Hardin served in the 28th Congress (1843–1845) dutifully but with little fanfare, holding seats on the Military Affairs and the Post Office and Post Roads committees. From Hardin, however, we have one of the great descriptions of the House Chamber in that period. Of “all the places to speak or to try & do any business,” he wrote, “the Hall of the House is the worst I ever saw. I would prefer speaking in a pig pen with 500 hogs squealing . . . or talk to a mob when a fight is going on . . . no one but JQ Adams is even listened to by the House, unless there is a quarrel going on or the prospect of a row is brewing. Last week the scenes in the House would have disgraced the meanest western grocery. Bullying & Billingsgate are the only order of the day.”
Baker distinguished himself in 1844 with flamboyant, soaring oratory that drew crowds. Among his more outlandish campaign props, writes Carl Sandburg, was a pet eagle trained to turn its head downward pensively and droop its shoulders when Baker referenced Democrats’ failures. When Baker shifted to discuss Whig principles, the raptor spread its wings wide and screeched. Baker, too, had a seat on the Military Affairs Committee and, it was perhaps no coincidence, that shortly after Congress declared war on Mexico in 1846, the martial spirit moved him to resign his seat and join the fight.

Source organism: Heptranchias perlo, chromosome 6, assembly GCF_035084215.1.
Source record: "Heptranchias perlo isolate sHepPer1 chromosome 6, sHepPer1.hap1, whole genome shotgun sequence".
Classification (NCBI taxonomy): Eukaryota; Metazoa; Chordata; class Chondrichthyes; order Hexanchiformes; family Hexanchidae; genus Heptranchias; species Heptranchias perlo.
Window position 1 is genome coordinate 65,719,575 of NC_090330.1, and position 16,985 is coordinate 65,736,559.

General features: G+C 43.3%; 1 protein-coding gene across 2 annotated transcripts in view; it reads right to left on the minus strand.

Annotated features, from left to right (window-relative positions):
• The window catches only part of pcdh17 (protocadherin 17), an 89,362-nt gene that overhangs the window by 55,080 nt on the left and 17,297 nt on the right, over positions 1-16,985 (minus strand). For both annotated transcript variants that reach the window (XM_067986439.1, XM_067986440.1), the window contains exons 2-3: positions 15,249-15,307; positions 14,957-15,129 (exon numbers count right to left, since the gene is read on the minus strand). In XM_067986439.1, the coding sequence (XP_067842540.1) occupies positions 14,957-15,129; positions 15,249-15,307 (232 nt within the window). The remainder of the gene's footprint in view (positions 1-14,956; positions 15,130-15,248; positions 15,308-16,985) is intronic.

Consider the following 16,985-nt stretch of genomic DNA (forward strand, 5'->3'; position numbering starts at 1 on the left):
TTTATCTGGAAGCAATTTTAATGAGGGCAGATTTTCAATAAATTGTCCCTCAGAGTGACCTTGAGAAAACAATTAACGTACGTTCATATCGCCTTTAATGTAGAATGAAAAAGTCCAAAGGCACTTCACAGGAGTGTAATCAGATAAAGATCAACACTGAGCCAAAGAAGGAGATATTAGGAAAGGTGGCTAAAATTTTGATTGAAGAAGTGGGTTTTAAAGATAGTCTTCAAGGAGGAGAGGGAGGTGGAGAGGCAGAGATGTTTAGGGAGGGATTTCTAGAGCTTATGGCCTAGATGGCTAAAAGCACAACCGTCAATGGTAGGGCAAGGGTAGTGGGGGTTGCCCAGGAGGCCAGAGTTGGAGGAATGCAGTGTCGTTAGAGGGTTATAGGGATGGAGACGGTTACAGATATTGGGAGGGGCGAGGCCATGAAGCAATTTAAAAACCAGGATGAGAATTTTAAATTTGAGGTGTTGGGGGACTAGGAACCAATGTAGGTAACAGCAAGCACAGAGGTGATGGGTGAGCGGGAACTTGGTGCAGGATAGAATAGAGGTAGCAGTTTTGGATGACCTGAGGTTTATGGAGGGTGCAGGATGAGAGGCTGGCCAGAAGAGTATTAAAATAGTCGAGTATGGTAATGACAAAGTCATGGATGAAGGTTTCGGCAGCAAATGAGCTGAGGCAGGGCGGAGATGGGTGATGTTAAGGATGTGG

Though Hardin toyed with the idea of running against Lincoln for the nomination in 1846, Lincoln outmaneuvered him by quietly rounding up support from local Whig leaders. Safely elected to the 30th Congress (1847–1849) by a wide margin, Lincoln held seats on the Post Office and Post Roads and the Expenditures in the Military Department committees. His term was more energetic—if tumultuous—than those of his predecessors. He introduced the “Spot Resolutions” questioning (like many other Whigs) President James K. Polk’s justifications for initiating the war with Mexico, promoted Zachary Taylor as his party’s successful presidential candidate, and authored a still-born proposal to end slavery in the District of Columbia.